Some questions in science are solved by a few pioneers toiling in their laboratories, but others depend on huge international teams. In the past several years, Big Science has come to schizophrenia research in the form of large "genome-wide association studies" (GWAS). In the latest news from this effort, published online today in the journal Nature, more than 100 regions of the genome show "association" with schizophrenia, the genetic version of smoke indicating the strong likelihood of fire. In genetic terms, the smoke could signal a genetic variation that changes a person's odds of developing schizophrenia.
More than 80 institutions participating in the Psychiatric Genomics Consortium (PGC) contributed blood samples from nearly 37,000 people with schizophrenia and more than 113,000 control subjects without mental illness, making this one of the largest biomedical experiments ever, and certainly the largest in mental illness. “The fact that we were able to detect genetic risk factors on this massive scale shows that schizophrenia can be tackled by the same approaches that have already transformed our understanding of other diseases,” said the paper’s senior author and 2012 Foundation Lieber Prizewinner for Outstanding Achievement in Schizophrenia Research Michael O’Donovan, M.D., Ph.D., of Cardiff University in the United Kingdom.
The research team identified 128 independent genetic associations spanning 108 different “loci,” or areas of the genome where variations in sequence were associated with schizophrenia. Eighty three of these loci had not been previously identified. Greater association was found with genes that are expressed in the brain and also among genes with important roles in the functioning of the immune system. This work confirms some previous hypotheses about genetic associations and also offers some entirely new insights.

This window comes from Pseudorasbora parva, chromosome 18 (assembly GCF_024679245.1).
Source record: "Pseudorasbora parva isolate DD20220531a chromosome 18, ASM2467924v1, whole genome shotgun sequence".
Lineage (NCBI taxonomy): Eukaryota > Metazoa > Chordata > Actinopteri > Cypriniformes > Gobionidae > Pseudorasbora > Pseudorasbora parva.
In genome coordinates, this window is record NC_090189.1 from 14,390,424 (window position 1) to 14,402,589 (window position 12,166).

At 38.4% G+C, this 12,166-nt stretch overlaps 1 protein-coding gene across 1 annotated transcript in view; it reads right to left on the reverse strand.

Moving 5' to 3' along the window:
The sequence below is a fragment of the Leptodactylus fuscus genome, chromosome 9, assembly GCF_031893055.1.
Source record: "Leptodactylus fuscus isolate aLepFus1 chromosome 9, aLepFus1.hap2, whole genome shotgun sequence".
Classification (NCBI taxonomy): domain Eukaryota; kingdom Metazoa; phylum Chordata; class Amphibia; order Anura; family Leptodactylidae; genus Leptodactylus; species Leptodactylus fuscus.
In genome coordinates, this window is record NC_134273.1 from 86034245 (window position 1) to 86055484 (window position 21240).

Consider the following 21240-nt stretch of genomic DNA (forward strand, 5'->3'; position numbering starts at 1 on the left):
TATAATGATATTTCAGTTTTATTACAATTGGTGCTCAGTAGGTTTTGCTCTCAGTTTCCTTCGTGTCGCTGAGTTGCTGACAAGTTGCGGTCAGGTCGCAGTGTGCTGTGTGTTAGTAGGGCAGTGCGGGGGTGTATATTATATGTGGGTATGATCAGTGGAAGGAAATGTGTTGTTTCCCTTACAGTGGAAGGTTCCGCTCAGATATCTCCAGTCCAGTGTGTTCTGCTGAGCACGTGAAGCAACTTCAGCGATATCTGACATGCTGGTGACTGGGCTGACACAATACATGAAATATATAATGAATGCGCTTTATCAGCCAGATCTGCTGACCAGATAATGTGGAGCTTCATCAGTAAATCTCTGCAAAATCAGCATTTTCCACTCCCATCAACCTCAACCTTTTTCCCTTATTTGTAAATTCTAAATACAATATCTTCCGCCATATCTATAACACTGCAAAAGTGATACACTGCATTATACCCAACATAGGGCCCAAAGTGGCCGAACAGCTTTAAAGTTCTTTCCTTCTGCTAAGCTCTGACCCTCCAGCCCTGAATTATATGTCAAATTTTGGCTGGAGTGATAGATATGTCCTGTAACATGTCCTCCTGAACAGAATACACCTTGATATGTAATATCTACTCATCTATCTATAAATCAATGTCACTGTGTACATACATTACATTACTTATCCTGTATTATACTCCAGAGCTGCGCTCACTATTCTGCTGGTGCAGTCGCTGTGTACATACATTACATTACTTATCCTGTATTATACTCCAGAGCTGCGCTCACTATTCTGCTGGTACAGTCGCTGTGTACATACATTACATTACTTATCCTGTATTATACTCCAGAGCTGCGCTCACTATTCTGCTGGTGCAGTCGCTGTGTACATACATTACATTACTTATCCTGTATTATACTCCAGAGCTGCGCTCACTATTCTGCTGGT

National Institute of Mental Health Director Thomas Insel, M.D. (Foundation 2014 Productive Lives Awardee) wrote in a blog post today: "This recent progress is indeed a giant step forward for the field, but it is one step on a long journey. In truth, we do not have a rapid means to pivot from a genomic association to a target for treatment development. And complex genetic disorders, by definition, will not yield a simple genetic test for diagnosis. But these findings do suggest a way forward. By identifying the molecular pathways of risk, using cell-based studies with those pathways manipulated, and filling in the gap between molecular neuroscience and brain function, these new findings become part of the foundation for translational science.”
The work was done by the Schizophrenia Working Group of the PGC, which was set up to conduct these sorts of collaborations. Although hundreds of researchers contributed their work to the project, of special note are the senior authors Dr. O'Donovan, who led the group that managed the study; 2010 NARSAD Distinguished Investigator Grantee Patrick Sullivan, M.D., of the University of North Carolina, who has spearheaded the PGC; and Mark Daly, M.D., whose team at the Broad Institute, including first author Stephan Ripke, M.D., did most of the statistical analysis. In addition to these researchers, a number of other NARSAD Grantees and Foundation Scientific Council Members were involved in this large study.